John Clare: The Critical Heritage

By Mark Storey | Go to book overview

debasing dependence, rather than accept the work which they consider beneath their powers. Let them see in John Clare that the humblest labor does not degrade genius, nay, that its faithful performance elevates.

If the task assigned you be lowly, work in it diligently and steadily. In such work lies true heroism, the only heroism possible to most of us; and to the earnest worker, never to the idler, comes the call, ‘Come up higher!’


112.

The doomed poet

1873

J. L. Cherry, from Life and Remains of John Clare, 1873, pp. 129-30. See Introduction, pp. 15-16.

In looking back upon such a life as Clare’s, so prominent are the human interests which confront us, that those of poetry, as one of the fine arts, are not unlikely to sink for a time completely out of sight. The long and painful strain upon our sympathy to which we are subject as we read the story is such perhaps as the life of no other English poet puts upon us. The spell of the great moral problems by which the lives of so many of our poets seem to have been more or less surrounded makes itself felt in every step of Clare’s career. We are tempted to speak in almost fatalistic language of the disastrous gift of the poetic faculty, and to find in that the source of all Clare’s woe. The well-known lines—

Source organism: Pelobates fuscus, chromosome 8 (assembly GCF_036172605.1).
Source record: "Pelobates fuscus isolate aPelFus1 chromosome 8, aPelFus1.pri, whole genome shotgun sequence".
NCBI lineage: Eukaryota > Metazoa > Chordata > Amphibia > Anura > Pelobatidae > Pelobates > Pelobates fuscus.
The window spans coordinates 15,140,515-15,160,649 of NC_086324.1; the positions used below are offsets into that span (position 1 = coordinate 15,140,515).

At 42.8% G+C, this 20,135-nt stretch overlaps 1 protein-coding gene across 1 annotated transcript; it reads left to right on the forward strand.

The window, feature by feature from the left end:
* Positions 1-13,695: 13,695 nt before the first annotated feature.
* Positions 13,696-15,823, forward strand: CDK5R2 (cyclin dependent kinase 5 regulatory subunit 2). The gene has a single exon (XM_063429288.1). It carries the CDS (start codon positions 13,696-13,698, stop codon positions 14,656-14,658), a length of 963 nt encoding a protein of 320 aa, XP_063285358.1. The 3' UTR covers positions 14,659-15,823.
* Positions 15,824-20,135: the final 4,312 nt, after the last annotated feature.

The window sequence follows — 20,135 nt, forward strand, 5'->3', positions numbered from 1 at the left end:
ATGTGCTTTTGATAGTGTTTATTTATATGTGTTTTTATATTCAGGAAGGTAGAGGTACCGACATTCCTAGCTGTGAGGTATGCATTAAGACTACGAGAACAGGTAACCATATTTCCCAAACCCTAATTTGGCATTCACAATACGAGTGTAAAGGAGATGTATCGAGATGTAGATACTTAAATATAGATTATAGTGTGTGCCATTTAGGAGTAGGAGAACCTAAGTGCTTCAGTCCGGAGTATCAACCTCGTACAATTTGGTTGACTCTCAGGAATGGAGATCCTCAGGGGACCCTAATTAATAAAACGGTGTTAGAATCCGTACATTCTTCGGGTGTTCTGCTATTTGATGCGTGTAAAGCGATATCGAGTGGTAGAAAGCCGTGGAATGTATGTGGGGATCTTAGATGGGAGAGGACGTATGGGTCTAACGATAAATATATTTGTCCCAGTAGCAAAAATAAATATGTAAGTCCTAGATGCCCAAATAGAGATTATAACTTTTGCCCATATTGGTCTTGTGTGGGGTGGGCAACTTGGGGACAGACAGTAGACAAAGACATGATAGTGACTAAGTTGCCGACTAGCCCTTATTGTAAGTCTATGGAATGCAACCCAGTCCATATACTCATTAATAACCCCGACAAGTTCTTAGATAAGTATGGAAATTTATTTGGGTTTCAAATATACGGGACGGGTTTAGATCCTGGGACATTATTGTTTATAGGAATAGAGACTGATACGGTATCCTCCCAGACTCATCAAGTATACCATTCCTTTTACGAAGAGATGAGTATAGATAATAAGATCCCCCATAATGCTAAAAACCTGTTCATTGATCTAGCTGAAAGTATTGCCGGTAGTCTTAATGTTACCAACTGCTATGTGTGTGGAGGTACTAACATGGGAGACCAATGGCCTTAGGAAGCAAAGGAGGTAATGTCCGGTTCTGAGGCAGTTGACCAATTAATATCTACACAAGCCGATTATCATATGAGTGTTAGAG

We poets in our youth begin in gladness,
But thereof come in the end despondency and
madness—

ring in our ears, and we remember that these are the words of a poet

-287-

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